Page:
toast-1077984_1280
Photo by Frank Oschatz

Pre-Blackout Verde is not too far from where we are today. We have smartphones, smart homes, and smart appliances. When I wrote the lines above, I tried to think of the most absurd “smart device” I could imagine. To succinctly describe a complete technological overdose, what’s something that, at least in our world, would almost certainly never be “smart”?

I thought toasters were a pretty safe bet, because how is your phone ever going to put a piece of bread into one? But it turns out I was oh so wrong.

A “smart” toaster, complete with an app for your phone that communicates with the toaster over Bluetooth, is on its way. It is a nifty solution to the problem of burning your bread to a crisp because you toasted it without realizing the previous hungry person to use the device had set it to 11. But… it’s a toaster! Are we really so lazy we now have a toasting app?

The point: I clearly stink at trying to dream up the ridiculous.

2016 Year-End Status Update

At this time last year, I posted a 2015 recap of the progress I’d made on that “become a published author” project I’d been working on. With the new year now upon us, it’s a good time for me to reflect back on 2016 and see how similar Plan and Reality ended up. Here’s what I had planned for 2016, followed by when I checked the item off my list… or when I didn’t.

Complete the final draft of Yesterday’s Demons
Done on March 5.

Publish Yesterday’s Demons in ebook
The pre-order went live on March 10, and the book was released on April 12. There’s really nothing else that I can consider my professional highlight of the year. This was a dream come true. If you haven’t bought it yet, check out the shopping links in the sidebar or on this page.

Publish Yesterday’s Demons in paperback
On April 22, newsletter subscribers were the first to learn this was now available. At this point, I exclusively read ebooks. But I learned that plenty of folks still prefer books made out of atoms instead of bits. And as my friend William Munn recently put it, he’s come to see a dead tree copy of a book as a collectible. So this was also a big milestone, and a true highlight of the year. For purchasing links, again see the sidebar or this page.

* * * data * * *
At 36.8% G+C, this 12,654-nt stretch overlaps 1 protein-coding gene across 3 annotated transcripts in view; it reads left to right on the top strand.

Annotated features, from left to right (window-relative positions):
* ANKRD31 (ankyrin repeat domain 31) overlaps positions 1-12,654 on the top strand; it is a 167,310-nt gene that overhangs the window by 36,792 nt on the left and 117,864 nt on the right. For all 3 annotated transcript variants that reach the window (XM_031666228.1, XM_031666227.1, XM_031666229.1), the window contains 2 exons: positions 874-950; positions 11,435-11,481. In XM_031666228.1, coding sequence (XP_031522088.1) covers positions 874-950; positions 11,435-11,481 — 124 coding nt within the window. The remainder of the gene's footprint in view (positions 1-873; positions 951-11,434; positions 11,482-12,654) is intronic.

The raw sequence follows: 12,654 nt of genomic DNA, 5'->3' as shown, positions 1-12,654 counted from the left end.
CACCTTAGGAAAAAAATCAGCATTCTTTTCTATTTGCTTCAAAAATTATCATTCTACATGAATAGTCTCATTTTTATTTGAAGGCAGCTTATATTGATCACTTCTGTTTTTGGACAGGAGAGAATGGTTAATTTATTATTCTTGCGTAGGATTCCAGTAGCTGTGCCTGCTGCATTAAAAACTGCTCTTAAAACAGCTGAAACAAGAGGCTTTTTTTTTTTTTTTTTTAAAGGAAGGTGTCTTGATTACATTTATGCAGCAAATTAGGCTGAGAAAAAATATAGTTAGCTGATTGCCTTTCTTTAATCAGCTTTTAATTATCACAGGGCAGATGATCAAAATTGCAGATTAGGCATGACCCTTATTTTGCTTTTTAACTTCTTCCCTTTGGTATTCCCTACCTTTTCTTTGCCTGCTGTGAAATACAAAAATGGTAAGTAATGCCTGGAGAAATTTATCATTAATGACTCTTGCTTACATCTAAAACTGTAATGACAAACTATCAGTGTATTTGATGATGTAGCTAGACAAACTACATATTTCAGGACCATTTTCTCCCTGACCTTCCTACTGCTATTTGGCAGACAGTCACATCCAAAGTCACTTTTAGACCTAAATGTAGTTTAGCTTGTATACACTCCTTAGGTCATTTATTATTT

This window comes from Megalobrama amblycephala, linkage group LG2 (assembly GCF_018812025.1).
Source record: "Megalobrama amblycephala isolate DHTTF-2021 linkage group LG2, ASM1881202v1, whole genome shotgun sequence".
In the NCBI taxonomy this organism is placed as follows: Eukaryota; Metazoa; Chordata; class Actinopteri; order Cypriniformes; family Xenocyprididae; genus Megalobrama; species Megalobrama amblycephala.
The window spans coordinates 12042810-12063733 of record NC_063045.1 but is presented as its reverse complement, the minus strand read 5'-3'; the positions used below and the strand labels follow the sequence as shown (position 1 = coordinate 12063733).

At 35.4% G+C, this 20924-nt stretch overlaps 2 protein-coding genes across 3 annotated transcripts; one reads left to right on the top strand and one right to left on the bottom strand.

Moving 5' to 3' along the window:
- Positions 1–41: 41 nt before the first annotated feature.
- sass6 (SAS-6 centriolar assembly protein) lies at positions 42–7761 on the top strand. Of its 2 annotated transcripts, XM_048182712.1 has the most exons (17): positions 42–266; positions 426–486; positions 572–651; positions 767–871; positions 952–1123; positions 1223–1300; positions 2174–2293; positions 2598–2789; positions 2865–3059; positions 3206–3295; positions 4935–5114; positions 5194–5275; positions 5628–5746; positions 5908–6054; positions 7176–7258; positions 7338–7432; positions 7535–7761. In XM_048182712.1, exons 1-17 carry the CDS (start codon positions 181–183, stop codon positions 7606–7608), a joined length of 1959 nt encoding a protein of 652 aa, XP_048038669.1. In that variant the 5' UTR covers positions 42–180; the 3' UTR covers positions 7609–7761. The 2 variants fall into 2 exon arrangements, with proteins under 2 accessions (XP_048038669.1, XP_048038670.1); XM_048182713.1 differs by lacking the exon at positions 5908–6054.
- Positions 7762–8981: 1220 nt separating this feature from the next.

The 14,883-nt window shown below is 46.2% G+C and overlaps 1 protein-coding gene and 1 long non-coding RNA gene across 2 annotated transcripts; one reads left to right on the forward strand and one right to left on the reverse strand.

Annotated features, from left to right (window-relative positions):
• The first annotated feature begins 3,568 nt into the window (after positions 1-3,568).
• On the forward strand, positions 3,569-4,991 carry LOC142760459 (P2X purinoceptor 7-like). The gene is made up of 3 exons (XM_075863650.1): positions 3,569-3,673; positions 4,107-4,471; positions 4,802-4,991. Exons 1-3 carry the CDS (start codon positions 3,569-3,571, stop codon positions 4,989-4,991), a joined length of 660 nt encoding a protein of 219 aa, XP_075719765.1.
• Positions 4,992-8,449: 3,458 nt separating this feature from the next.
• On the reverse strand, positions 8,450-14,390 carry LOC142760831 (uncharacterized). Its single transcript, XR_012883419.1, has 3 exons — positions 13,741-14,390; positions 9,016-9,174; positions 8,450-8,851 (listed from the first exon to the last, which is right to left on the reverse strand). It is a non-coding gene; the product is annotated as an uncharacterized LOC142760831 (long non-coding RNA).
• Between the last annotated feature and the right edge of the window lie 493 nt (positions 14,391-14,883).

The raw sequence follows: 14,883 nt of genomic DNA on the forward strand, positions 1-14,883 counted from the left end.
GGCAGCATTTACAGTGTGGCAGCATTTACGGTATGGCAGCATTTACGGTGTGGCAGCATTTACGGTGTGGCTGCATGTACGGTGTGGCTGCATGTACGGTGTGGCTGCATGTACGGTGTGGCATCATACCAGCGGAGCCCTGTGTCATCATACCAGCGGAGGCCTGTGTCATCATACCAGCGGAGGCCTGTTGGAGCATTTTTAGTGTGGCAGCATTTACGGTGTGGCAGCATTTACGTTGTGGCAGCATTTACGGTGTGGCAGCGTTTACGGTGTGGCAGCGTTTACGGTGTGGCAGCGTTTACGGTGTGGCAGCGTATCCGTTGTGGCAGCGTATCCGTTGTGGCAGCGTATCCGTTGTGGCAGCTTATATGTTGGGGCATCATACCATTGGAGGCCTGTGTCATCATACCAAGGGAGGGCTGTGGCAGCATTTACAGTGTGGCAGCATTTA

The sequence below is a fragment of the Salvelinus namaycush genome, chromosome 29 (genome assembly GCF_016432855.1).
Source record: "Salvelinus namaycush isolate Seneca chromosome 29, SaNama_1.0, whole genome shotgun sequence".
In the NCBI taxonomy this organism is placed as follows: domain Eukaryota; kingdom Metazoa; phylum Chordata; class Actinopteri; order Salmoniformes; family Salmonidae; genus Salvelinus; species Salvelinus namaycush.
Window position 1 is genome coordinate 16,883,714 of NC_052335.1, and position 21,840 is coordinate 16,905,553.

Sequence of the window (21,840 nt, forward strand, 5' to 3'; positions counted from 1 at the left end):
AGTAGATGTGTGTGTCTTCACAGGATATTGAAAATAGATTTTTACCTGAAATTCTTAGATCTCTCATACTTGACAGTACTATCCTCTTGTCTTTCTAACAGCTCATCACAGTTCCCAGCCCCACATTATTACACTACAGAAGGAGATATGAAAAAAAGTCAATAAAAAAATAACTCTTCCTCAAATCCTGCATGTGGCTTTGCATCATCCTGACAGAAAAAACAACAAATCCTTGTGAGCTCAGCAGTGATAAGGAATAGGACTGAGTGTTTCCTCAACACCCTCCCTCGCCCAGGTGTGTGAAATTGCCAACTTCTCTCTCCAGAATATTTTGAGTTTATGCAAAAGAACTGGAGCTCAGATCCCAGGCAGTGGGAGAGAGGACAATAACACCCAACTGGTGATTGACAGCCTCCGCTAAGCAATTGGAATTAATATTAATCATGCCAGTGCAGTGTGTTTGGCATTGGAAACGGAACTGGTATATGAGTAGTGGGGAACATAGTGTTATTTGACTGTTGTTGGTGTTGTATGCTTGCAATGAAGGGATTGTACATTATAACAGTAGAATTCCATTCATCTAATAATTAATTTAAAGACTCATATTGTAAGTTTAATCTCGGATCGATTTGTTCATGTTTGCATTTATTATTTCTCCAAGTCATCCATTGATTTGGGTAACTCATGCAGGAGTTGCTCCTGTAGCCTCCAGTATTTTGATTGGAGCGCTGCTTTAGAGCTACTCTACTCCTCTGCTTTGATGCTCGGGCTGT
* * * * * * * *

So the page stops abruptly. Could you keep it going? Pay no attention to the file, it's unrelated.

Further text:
Complete the first draft of Tomorrow’s Shepherd
After releasing Yesterday’s Demons in ebook and paperback, I spent the remainder of 2016 head down writing its sequel. I had hoped to have a near-final draft of that book in the hands of my editor by the end the year, but life got in the way. I transitioned to a new day job, which was great for my mental health but bad (for a while) for my productivity. But the biggest problem I had in finishing by my self-imposed due date was that I struggled with the book for a while. I don’t know if I’d call it “writer’s block” so much as I’d call it “writer’s doubt.” For a while, I just wasn’t certain I was writing something that was Not Crap.

In the end, everything came together into something I’m proud of and excited about. This is the news that newsletter subscribers got earlier this week: on December 31, I completed the first draft of The Verdant Revival, Book 2: Tomorrow’s Shepherd.

As is my tradition whenever I finish a novel draft, I celebrated with a bowl of cereal:

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This time I chose a bowl of Frosted Flakes with some fresh strawberries and blueberries and, because it was Christmas and because my wife is an amazing Italian, I garnished it with some struffoli on top.

SPOILER ALERT: The final word of the book is “ours”! (Gah! Why did I give it away?)

Complete the second draft (with beta reader feedback) of Tomorrow’s Shepherd
and
Submit Tomorrow’s Shepherd to my editor
These are the two items that were on my 2016 checklist that I did not accomplish. At some point last year, I opened my 2016 annual plan notes, found the “finish the first draft” item, and added in red ink: “This seems wildly unrealistic.” Sadly that turned out to be true. But though I didn’t get as far as I hoped, I ended up with a work I’m wildly enthusiastic about. I’m an artist; I’ll take quality over deadlines any day.